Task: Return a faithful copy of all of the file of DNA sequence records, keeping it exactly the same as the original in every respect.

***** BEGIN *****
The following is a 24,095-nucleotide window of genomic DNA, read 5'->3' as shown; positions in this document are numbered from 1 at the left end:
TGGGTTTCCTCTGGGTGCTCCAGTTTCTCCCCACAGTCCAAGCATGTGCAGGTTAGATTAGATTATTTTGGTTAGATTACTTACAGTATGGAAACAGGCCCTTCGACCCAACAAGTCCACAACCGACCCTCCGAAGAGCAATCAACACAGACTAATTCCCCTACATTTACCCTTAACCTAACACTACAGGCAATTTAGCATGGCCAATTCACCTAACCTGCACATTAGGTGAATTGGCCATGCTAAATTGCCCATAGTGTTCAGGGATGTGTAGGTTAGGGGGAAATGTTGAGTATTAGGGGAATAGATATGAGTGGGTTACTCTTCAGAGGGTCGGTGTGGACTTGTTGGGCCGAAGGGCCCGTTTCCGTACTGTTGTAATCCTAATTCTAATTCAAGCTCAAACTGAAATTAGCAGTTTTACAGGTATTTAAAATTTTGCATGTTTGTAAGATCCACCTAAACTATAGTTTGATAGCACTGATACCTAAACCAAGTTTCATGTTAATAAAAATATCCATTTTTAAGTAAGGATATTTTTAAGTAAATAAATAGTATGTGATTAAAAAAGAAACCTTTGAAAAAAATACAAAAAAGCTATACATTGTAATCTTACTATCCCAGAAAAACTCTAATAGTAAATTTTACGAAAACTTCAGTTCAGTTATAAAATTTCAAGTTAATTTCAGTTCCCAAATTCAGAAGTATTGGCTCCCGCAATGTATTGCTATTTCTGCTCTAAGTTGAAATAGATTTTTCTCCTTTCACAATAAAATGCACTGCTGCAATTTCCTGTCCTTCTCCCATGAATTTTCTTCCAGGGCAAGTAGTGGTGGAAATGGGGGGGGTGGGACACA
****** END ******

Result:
The following is a 24,095-nucleotide window of genomic DNA, read 5'->3' as shown; positions in this document are numbered from 1 at the left end:
TGGGTTTCCTCTGGGTGCTCCAGTTTCTCCCCACAGTCCAAGCATGTGCAGGTTAGATTAGATTATTTTGGTTAGATTACTTACAGTATGGAAACAGGCCCTTCGACCCAACAAGTCCACAACCGACCCTCCGAAGAGCAATCAACACAGACTAATTCCCCTACATTTACCCTTAACCTAACACTACAGGCAATTTAGCATGGCCAATTCACCTAACCTGCACATTAGGTGAATTGGCCATGCTAAATTGCCCATAGTGTTCAGGGATGTGTAGGTTAGGGGGAAATGTTGAGTATTAGGGGAATAGATATGAGTGGGTTACTCTTCAGAGGGTCGGTGTGGACTTGTTGGGCCGAAGGGCCCGTTTCCGTACTGTTGTAATCCTAATTCTAATTCAAGCTCAAACTGAAATTAGCAGTTTTACAGGTATTTAAAATTTTGCATGTTTGTAAGATCCACCTAAACTATAGTTTGATAGCACTGATACCTAAACCAAGTTTCATGTTAATAAAAATATCCATTTTTAAGTAAGGATATTTTTAAGTAAATAAATAGTATGTGATTAAAAAAGAAACCTTTGAAAAAAATACAAAAAAGCTATACATTGTAATCTTACTATCCCAGAAAAACTCTAATAGTAAATTTTACGAAAACTTCAGTTCAGTTATAAAATTTCAAGTTAATTTCAGTTCCCAAATTCAGAAGTATTGGCTCCCGCAATGTATTGCTATTTCTGCTCTAAGTTGAAATAGATTTTTCTCCTTTCACAATAAAATGCACTGCTGCAATTTCCTGTCCTTCTCCCATGAATTTTCTTCCAGGGCAAGTAGTGGTGGAAATGGGGGGGGTGGGACACA